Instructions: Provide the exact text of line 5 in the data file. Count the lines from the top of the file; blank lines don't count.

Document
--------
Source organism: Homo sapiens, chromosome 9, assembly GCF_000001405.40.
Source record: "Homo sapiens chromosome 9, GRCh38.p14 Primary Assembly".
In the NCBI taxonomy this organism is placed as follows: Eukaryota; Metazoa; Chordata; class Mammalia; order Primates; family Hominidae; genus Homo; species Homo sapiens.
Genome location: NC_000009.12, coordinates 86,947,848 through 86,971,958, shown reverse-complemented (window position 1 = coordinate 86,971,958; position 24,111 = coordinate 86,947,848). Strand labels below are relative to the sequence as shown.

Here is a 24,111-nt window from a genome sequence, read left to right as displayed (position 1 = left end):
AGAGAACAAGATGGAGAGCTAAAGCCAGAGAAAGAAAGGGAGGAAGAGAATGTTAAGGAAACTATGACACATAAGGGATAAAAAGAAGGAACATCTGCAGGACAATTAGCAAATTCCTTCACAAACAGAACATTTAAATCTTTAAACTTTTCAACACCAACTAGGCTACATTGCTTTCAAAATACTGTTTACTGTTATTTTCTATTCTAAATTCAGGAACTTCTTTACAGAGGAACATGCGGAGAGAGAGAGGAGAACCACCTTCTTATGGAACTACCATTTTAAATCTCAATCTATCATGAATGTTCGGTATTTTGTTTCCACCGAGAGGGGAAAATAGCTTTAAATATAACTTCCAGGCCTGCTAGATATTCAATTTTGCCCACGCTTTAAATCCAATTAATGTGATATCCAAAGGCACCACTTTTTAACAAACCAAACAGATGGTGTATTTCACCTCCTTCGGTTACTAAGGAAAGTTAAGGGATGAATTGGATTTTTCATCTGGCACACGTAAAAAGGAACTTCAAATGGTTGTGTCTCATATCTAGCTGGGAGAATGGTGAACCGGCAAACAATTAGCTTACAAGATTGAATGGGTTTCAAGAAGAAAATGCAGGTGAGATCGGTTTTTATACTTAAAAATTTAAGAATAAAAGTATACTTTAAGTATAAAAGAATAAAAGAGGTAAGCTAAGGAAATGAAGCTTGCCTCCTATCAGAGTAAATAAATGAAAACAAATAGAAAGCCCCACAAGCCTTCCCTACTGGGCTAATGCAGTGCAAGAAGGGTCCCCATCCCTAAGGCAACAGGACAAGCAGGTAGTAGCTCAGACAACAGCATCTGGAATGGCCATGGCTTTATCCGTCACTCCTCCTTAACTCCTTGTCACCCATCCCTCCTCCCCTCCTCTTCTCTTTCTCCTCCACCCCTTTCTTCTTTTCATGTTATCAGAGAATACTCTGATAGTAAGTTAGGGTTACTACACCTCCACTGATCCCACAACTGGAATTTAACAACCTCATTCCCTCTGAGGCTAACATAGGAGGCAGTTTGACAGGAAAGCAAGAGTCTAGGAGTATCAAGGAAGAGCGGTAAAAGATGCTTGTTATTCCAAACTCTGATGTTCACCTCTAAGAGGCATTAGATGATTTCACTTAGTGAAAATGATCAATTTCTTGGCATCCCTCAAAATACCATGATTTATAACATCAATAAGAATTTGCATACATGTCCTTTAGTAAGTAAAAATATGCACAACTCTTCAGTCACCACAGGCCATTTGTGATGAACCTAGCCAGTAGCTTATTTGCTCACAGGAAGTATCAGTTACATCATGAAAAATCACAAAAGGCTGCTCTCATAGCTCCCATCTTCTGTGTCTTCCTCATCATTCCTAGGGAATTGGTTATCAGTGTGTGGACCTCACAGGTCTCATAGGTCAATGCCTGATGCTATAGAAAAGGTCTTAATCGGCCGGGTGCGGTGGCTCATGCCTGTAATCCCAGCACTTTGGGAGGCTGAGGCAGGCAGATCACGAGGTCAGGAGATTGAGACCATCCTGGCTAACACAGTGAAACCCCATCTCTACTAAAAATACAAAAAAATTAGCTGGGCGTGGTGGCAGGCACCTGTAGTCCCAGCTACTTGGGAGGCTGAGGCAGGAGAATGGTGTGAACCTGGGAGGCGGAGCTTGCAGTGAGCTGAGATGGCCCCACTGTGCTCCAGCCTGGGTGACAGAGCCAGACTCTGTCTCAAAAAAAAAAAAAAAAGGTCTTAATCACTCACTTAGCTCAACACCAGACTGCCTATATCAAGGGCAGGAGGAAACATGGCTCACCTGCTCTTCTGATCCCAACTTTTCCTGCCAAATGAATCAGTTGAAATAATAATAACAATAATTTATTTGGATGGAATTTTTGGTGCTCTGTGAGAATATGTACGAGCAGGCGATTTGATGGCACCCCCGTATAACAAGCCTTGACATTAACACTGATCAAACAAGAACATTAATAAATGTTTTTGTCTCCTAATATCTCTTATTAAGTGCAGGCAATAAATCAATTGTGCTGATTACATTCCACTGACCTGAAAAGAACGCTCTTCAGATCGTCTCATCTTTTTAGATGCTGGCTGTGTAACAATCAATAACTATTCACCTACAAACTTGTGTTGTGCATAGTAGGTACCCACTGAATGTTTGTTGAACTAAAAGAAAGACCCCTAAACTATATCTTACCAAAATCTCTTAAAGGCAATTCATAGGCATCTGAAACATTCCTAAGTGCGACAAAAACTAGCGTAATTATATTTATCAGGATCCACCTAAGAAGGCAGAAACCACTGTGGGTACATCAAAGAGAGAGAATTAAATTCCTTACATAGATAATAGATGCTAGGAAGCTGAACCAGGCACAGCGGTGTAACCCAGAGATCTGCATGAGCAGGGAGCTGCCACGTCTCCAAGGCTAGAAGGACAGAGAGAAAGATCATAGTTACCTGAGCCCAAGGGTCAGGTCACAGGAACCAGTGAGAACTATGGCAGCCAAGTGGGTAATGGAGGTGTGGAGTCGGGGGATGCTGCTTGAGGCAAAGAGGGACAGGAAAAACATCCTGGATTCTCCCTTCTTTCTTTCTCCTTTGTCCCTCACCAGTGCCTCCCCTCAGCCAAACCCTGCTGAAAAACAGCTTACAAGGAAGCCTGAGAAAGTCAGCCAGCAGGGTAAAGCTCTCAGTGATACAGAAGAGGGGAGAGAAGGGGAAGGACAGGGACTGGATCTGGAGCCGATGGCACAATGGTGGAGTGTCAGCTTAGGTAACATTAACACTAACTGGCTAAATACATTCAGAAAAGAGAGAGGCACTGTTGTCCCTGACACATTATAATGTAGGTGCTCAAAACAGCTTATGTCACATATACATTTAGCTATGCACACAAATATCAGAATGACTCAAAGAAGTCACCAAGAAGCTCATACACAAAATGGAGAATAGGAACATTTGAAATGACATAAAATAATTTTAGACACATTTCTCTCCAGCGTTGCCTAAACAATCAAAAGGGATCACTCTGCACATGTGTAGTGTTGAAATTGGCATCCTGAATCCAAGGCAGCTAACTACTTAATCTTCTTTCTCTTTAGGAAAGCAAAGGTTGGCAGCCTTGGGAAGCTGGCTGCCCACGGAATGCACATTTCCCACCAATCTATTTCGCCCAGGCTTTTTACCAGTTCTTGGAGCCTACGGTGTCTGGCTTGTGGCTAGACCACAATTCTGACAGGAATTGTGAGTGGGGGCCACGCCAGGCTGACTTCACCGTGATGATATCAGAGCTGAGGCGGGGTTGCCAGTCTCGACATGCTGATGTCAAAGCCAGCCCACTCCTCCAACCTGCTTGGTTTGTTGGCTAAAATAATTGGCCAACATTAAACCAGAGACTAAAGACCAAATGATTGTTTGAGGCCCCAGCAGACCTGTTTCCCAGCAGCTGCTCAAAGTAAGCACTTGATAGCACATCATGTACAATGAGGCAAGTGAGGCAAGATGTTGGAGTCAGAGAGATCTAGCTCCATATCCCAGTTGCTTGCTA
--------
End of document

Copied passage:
Here is a 24,111-nt window from a genome sequence, read left to right as displayed (position 1 = left end):